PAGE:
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When Do You Prune Pomegranates and Figs?

By: Jessie Keith

When Do You Prune Pomegranates and Figs?

“When do you prune pomegranate trees and fig trees?” Question from Renita of Flomaton, Alabama

Answer: Pomegranate (Punica granatum, USDA Hardiness Zones 8-11) and figs (Ficus carica, Zones 6-10) may both grow as trees or shrubs and have different pruning needs. Here are tips for when and how to prune them.

How to Prune Figs

Figs are deciduous further north and evergreen further south, so they need to be pruned differently depending on where they are growing. The goals when pruning a fig are to control excess branching, encourage an open habit and new growth, and control height. Fig fruits are produced on new wood in summer and a second crop, called a breba crop, is sometimes produced on the old wood later in the season. Breba figs are generally not as tasty.

Where I live in Delaware (Zone 7), my sweet ‘Celeste‘ fig’s stems may die back partially or even to the ground, so I wait to prune until I can easily scratch the stems in early spring. That way I can remove any branches that are dead. Southerners should wait to prune until the cool of late winter before new growth has begun to appear.

Start by cutting the largest stems back to the base as well as those that are overlapping and small and sucker-like. From there, you can cut the remaining stems back to 3-4 feet. Figs grow large quickly, so this process should be repeated annually if you want to encourage more compact growth. Fertilize them shortly after pruning with balanced, slow-release plant food, such as a 10-10-10. (Click here to learn more about growing figs, and click here for more detailed pruning tips.)

How to Prune Pomegranates

Like figs, pomegranate foliage can be deciduous, partially-evergreen, or evergreen, depending on how far north you live. Pomegranate fruits develop in summer on second-year growth, so care must be taken to prune them at the correct time and refrain from removing all of last year’s wood. Prune them in late winter before they flower. When pruning, the goal is to shape and thin the crown by cutting off any crossing, excessive, or overgrown stems. Each stout, main stem should have five to six lateral branches remaining. Tip growth can be cut back to maintain a uniform crown of 4 to 5 feet. A thinner, tidier crown looks good and should yield better fruit. It is also essential to remove any shoots or suckers from the base of the plant throughout the growing season. (Click here to learn more about growing pomegranates, and click here for more detailed tips on pruning and training them.)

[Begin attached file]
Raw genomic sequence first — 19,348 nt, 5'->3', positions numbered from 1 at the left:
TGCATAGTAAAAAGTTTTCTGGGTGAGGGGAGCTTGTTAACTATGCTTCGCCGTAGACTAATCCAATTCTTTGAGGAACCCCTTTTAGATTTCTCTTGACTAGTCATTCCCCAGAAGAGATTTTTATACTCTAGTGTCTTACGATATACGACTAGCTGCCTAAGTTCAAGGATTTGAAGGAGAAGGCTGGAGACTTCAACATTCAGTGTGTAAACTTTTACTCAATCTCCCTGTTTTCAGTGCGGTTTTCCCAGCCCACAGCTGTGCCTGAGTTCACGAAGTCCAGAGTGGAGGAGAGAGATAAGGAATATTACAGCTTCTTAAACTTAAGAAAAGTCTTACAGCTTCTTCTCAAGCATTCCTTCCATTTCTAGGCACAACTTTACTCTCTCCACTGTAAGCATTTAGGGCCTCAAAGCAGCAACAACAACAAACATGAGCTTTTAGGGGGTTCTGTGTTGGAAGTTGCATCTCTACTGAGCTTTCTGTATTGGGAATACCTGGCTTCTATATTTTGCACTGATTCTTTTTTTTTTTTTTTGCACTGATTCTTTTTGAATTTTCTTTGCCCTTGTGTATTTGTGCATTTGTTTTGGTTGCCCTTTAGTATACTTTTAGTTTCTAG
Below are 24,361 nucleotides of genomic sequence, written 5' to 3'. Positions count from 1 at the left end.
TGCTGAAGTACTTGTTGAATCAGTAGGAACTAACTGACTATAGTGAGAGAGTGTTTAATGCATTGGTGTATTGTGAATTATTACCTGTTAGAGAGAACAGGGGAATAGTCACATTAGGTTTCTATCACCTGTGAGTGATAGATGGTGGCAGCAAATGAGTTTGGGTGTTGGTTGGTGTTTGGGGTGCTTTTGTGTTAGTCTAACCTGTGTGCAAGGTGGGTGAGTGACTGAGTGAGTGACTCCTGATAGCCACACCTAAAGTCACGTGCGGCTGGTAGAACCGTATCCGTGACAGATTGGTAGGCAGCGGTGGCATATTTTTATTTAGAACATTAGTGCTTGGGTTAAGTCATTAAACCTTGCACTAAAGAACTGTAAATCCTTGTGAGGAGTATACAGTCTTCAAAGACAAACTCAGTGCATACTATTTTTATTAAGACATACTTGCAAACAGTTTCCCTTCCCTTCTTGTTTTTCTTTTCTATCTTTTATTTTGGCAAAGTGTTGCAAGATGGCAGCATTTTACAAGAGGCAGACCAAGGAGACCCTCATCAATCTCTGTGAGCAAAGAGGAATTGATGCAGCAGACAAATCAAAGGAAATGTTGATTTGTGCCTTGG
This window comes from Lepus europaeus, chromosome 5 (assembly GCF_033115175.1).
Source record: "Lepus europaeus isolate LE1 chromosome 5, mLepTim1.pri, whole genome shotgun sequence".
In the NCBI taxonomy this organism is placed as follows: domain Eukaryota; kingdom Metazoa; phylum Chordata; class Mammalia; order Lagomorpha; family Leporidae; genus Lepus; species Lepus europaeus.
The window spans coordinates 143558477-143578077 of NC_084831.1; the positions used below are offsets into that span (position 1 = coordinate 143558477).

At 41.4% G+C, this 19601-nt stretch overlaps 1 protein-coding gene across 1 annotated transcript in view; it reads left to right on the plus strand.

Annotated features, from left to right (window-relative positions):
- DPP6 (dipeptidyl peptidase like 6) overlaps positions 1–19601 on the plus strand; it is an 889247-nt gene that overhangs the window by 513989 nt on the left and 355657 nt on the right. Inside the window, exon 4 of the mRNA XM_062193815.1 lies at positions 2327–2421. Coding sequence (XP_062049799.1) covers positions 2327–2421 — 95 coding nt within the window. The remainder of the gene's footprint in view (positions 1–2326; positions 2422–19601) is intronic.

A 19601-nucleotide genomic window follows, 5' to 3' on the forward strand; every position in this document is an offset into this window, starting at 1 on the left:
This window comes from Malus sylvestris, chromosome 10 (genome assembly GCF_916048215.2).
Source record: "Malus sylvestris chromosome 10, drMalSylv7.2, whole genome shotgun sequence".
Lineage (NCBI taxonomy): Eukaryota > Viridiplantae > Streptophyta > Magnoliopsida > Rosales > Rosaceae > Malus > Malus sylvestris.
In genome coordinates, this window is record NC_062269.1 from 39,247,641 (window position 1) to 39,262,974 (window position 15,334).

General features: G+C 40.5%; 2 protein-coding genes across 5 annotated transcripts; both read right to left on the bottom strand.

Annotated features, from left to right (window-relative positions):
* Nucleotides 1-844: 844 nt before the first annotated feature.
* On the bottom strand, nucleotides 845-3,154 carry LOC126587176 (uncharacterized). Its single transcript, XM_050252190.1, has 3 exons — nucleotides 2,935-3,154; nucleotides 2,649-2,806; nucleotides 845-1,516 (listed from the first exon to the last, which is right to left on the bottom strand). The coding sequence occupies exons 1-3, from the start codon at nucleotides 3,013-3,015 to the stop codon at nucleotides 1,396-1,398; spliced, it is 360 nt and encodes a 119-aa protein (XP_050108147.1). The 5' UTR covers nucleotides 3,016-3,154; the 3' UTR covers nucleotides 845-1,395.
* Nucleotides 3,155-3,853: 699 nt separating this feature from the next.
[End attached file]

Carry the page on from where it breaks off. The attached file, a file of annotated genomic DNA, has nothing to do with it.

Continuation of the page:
I hope that these tips help!

Happy gardening,

Jessie Keith

Black Gold Horticulturist

About Jessie Keith


Plants are the lens Jessie views the world through because they’re all-sustaining. (“They feed, clothe, house and heal us. They produce the air we breathe and even make us smell pretty.”) She’s a garden writer and photographer with degrees in both horticulture and plant biology from Purdue and Michigan State Universities. Her degrees were bolstered by internships at Longwood Gardens and the American Horticultural Society. She has since worked for many horticultural institutions and companies and now manages communications for Sun Gro Horticulture, the parent company of Black Gold. Her joy is sharing all things green and lovely with her two daughters.

2 Comments

  1. Mrs Renita

    Thanks so much. I live in the south and Neither have been pruned since planting over 5 years ago. My husband just wants to let them grow, but they are growing crazy .

  2. Jessie Keith

    Good pruning always helps plants grow and look better. Don’t be afraid to prune. It also makes harvest easier. Enjoy!

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